- Commanding a Turtle
- Adding New Commands
- Iteration & Animation
- Hierarchical Structure
- Procedure Inputs
- Operators & Expressions
- Defining Operators
- Words & Sentences
- User Interface Events
- What If? (Predicates)
- Local Variables
- Global Variables
- Word/Sentence Iteration
- Mastermind Project
- Turtles As Actors
- File Input/Output
- A Java Program
- What's a Class?
- Extending Existing Classes
- Turtle Graphics
- Control Flow
- User Interface Events
- What Is TG?
- TG Directives
- jLogo Primitives
- TG Editor
- Java Tables
- Example Programs
- Installation Notes
- December 13, 2008
- March 7, 2009
- January 6, 2012
- March 15, 2013
- January 20, 2014
- February 13, 2014
- July 29, 2014
- January 18, 2016
- January 29, 2016
New TG v.9.38, v.9.38.1 Features - January 18, 2016
Version .0.9.38.1 improves graphics support. New commands (ARC, SETLINECAP, SETPENPATTERN) provide additional capabilities. Line drawing, area fill, and pixel manipulation are much faster. Lines drawn look a bit better.
The most annoying restriction in TG's Logo interpreter has been that its math operations have only been available as named procedures: DIFFERENCE, PRODUCT, QUOTIENT, and SUM. I've wanted to use the symbolic characters '-', '*', '/', and '+' for a long time, but was afraid to because I thought they should be reserved for future use as infix operators, if I ever gave in and implemented them. Basically, I wanted BFOIT students to learn about prefix notation - they would learn infix notation in a future programming language, Python, Java, C++, ...
TG's editor has no horizontal scroll bar. Only a few years ago, it had no line continuation character (tilde, '~'). I did this to try to force students to write lots of small procedures. It can be challenging to get students to break their programs into lots of little procedures. What I found students doing was editing multi-line Logo commands and when complete, joining the lines together. But this sometimes interfered with highlighting stuff when displaying error messages. The stuff to highlight was off the display. So, I gave in and added the line continuation character.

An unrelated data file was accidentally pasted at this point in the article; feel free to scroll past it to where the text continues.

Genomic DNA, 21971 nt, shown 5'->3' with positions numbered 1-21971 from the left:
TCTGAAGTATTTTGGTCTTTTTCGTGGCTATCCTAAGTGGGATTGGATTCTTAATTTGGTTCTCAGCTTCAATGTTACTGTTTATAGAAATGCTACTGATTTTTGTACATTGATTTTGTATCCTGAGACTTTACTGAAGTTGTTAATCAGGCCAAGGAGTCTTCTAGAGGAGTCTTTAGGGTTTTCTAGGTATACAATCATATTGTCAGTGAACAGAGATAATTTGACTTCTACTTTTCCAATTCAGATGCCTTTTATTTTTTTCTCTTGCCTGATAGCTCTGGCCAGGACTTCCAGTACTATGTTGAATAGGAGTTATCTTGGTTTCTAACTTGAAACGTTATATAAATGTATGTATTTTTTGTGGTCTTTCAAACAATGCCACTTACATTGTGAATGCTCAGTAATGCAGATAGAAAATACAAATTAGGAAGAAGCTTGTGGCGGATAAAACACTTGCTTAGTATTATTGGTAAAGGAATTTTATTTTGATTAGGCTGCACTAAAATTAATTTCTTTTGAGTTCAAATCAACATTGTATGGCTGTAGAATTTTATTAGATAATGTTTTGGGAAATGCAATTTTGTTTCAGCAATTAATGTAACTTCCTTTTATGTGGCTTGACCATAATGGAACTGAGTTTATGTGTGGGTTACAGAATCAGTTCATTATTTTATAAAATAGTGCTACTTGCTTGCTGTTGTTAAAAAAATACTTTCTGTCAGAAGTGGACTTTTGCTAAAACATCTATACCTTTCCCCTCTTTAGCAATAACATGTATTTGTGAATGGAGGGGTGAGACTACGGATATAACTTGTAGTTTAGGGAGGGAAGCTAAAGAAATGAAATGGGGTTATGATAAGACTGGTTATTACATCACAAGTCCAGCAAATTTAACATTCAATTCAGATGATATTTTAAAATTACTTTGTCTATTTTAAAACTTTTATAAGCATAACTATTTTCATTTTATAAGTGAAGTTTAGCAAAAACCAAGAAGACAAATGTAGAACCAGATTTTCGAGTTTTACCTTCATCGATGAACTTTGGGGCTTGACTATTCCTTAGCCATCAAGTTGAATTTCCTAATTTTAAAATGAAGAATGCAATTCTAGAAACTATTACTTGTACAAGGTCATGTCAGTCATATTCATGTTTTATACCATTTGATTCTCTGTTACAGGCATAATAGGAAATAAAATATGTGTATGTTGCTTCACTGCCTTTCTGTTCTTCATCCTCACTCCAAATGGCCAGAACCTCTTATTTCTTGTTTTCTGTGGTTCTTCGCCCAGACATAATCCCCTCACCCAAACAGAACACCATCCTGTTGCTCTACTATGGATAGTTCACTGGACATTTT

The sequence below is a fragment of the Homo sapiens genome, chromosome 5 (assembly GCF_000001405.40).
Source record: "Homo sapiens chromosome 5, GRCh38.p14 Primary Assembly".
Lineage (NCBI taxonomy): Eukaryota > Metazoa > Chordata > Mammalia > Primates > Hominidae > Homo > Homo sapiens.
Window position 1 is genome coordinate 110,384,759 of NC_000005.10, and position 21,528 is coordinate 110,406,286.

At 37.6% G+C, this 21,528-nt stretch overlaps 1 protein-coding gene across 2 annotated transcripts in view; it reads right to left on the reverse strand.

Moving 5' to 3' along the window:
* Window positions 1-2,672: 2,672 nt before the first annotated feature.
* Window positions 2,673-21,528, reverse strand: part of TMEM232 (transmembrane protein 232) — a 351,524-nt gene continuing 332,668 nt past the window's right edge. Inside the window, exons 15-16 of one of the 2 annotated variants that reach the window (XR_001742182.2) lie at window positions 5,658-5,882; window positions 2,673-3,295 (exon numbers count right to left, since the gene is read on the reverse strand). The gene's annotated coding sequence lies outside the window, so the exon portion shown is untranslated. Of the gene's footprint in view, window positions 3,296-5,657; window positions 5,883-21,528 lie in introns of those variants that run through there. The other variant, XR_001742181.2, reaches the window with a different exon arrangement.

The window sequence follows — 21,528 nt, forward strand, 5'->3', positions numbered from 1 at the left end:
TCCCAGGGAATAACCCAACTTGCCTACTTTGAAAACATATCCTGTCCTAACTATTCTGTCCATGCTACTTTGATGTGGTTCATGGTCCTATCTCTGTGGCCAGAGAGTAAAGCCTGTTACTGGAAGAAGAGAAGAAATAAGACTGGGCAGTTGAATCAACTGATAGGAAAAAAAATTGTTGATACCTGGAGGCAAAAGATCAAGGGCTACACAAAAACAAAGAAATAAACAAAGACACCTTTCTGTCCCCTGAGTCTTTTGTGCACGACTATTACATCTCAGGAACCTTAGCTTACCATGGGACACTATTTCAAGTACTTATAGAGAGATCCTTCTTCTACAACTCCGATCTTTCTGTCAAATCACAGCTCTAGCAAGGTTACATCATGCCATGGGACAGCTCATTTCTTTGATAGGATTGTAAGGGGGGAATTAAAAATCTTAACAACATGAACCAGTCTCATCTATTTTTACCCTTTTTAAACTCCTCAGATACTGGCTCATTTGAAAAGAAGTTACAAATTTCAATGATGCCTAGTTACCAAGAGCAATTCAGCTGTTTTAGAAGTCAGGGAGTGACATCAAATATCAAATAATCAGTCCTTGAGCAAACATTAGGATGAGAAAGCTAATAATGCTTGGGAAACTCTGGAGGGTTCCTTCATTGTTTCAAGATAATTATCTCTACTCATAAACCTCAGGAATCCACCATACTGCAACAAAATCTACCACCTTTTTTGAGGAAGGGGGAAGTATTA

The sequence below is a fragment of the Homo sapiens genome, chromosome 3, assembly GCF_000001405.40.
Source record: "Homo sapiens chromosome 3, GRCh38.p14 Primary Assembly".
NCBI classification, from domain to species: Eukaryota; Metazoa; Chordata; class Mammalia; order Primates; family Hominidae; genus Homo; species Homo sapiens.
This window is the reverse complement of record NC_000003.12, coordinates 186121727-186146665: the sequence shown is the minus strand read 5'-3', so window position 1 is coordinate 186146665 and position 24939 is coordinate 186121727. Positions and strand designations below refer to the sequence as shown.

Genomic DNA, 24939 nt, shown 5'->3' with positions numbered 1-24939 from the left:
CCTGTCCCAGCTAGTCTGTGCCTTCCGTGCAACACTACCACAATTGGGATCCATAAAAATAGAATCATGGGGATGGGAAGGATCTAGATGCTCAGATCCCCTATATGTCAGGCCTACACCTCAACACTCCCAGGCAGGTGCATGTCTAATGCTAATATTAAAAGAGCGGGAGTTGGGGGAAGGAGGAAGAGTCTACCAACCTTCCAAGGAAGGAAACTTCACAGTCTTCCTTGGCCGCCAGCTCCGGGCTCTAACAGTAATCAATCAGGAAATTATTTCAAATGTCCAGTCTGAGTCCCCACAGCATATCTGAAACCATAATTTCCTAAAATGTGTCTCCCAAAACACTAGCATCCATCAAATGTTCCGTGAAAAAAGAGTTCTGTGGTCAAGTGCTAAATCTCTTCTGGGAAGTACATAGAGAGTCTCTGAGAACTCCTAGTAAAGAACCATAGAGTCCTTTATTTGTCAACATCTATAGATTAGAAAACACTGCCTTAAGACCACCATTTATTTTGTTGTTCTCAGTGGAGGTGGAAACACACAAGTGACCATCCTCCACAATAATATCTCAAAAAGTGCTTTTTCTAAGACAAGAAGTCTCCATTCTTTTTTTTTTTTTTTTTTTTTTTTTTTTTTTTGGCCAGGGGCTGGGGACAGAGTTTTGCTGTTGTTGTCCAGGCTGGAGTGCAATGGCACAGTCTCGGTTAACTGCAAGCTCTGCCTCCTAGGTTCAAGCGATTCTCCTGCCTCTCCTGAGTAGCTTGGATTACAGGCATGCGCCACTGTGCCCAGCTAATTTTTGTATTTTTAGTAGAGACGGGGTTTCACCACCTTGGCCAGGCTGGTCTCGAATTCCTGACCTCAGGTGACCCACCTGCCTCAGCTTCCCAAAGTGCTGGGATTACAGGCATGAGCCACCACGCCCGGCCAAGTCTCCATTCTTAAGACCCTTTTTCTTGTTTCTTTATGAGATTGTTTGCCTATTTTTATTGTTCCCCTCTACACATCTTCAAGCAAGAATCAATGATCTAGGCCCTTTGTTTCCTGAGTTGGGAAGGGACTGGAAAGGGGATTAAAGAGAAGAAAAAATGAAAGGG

Now I've given in and added support for symbolic operators. I've added them in such a way that they can be used in either a prefix or infix manner. In version .9.38 of TG, a few single character symbols can be used instead of their equivilent named operators.
To use these symbolic operators in a prefix manner, place the complete operation in parenthesis. As an example:
|is equivilent to||
|is equivilent to||
|is equivilent to||
Expressions of the form "100 + 2 * C6" are common in computer software. You could enter this expression as a legal formula into a cell in a spreadsheet. Infix arithmetic operators and numerical conditionals have been included in Logo since its start. So, version .9.38 of TG supports infix expressions involving a few single character symbols. Here are the supported infix operators and their precedence.
The precedence determines when operations get evaluated. As this table shows, multiplication and division have a higher precedence than addition and subtraction. So in an expression like
3 * 4 - 24 / 2
the multiplication and division operations will be evaluated before the subtraction operation.
3 * 4 - 24 / 2 12 - 12 0